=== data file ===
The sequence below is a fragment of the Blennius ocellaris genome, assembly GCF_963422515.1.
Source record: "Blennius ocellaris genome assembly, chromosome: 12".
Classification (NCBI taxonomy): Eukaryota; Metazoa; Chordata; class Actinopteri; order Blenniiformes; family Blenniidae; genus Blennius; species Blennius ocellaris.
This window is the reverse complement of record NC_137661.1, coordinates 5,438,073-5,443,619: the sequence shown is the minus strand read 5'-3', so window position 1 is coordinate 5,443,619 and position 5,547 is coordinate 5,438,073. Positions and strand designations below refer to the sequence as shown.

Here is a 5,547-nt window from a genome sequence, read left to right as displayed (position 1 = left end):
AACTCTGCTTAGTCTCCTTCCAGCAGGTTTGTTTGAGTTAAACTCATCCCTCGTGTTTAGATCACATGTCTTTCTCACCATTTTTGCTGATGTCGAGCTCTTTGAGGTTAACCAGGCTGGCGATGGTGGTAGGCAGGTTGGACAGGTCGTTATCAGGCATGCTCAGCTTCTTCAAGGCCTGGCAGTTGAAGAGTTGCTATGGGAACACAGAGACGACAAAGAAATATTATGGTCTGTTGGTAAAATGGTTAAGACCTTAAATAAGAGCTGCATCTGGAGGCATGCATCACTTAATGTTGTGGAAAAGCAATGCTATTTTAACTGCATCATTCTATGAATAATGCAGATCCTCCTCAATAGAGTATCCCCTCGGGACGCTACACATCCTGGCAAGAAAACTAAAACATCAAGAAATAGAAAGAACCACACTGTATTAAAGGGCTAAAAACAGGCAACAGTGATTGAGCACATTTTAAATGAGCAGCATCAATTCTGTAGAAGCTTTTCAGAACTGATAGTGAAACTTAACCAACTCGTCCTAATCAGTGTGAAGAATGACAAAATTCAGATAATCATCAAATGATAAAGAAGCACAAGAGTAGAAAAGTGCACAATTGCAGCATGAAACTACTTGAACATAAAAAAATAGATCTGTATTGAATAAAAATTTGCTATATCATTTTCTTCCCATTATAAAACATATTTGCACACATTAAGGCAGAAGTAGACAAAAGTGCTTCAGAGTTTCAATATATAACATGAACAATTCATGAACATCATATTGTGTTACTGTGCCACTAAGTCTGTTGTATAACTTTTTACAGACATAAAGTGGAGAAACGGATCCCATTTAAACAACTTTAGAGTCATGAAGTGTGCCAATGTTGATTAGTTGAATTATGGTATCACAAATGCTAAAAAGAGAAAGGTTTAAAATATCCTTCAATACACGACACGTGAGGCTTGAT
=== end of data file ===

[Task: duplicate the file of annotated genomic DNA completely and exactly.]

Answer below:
The sequence below is a fragment of the Blennius ocellaris genome, assembly GCF_963422515.1.
Source record: "Blennius ocellaris genome assembly, chromosome: 12".
Classification (NCBI taxonomy): Eukaryota; Metazoa; Chordata; class Actinopteri; order Blenniiformes; family Blenniidae; genus Blennius; species Blennius ocellaris.
This window is the reverse complement of record NC_137661.1, coordinates 5,438,073-5,443,619: the sequence shown is the minus strand read 5'-3', so window position 1 is coordinate 5,443,619 and position 5,547 is coordinate 5,438,073. Positions and strand designations below refer to the sequence as shown.

Here is a 5,547-nt window from a genome sequence, read left to right as displayed (position 1 = left end):
AACTCTGCTTAGTCTCCTTCCAGCAGGTTTGTTTGAGTTAAACTCATCCCTCGTGTTTAGATCACATGTCTTTCTCACCATTTTTGCTGATGTCGAGCTCTTTGAGGTTAACCAGGCTGGCGATGGTGGTAGGCAGGTTGGACAGGTCGTTATCAGGCATGCTCAGCTTCTTCAAGGCCTGGCAGTTGAAGAGTTGCTATGGGAACACAGAGACGACAAAGAAATATTATGGTCTGTTGGTAAAATGGTTAAGACCTTAAATAAGAGCTGCATCTGGAGGCATGCATCACTTAATGTTGTGGAAAAGCAATGCTATTTTAACTGCATCATTCTATGAATAATGCAGATCCTCCTCAATAGAGTATCCCCTCGGGACGCTACACATCCTGGCAAGAAAACTAAAACATCAAGAAATAGAAAGAACCACACTGTATTAAAGGGCTAAAAACAGGCAACAGTGATTGAGCACATTTTAAATGAGCAGCATCAATTCTGTAGAAGCTTTTCAGAACTGATAGTGAAACTTAACCAACTCGTCCTAATCAGTGTGAAGAATGACAAAATTCAGATAATCATCAAATGATAAAGAAGCACAAGAGTAGAAAAGTGCACAATTGCAGCATGAAACTACTTGAACATAAAAAAATAGATCTGTATTGAATAAAAATTTGCTATATCATTTTCTTCCCATTATAAAACATATTTGCACACATTAAGGCAGAAGTAGACAAAAGTGCTTCAGAGTTTCAATATATAACATGAACAATTCATGAACATCATATTGTGTTACTGTGCCACTAAGTCTGTTGTATAACTTTTTACAGACATAAAGTGGAGAAACGGATCCCATTTAAACAACTTTAGAGTCATGAAGTGTGCCAATGTTGATTAGTTGAATTATGGTATCACAAATGCTAAAAAGAGAAAGGTTTAAAATATCCTTCAATACACGACACGTGAGGCTTGAT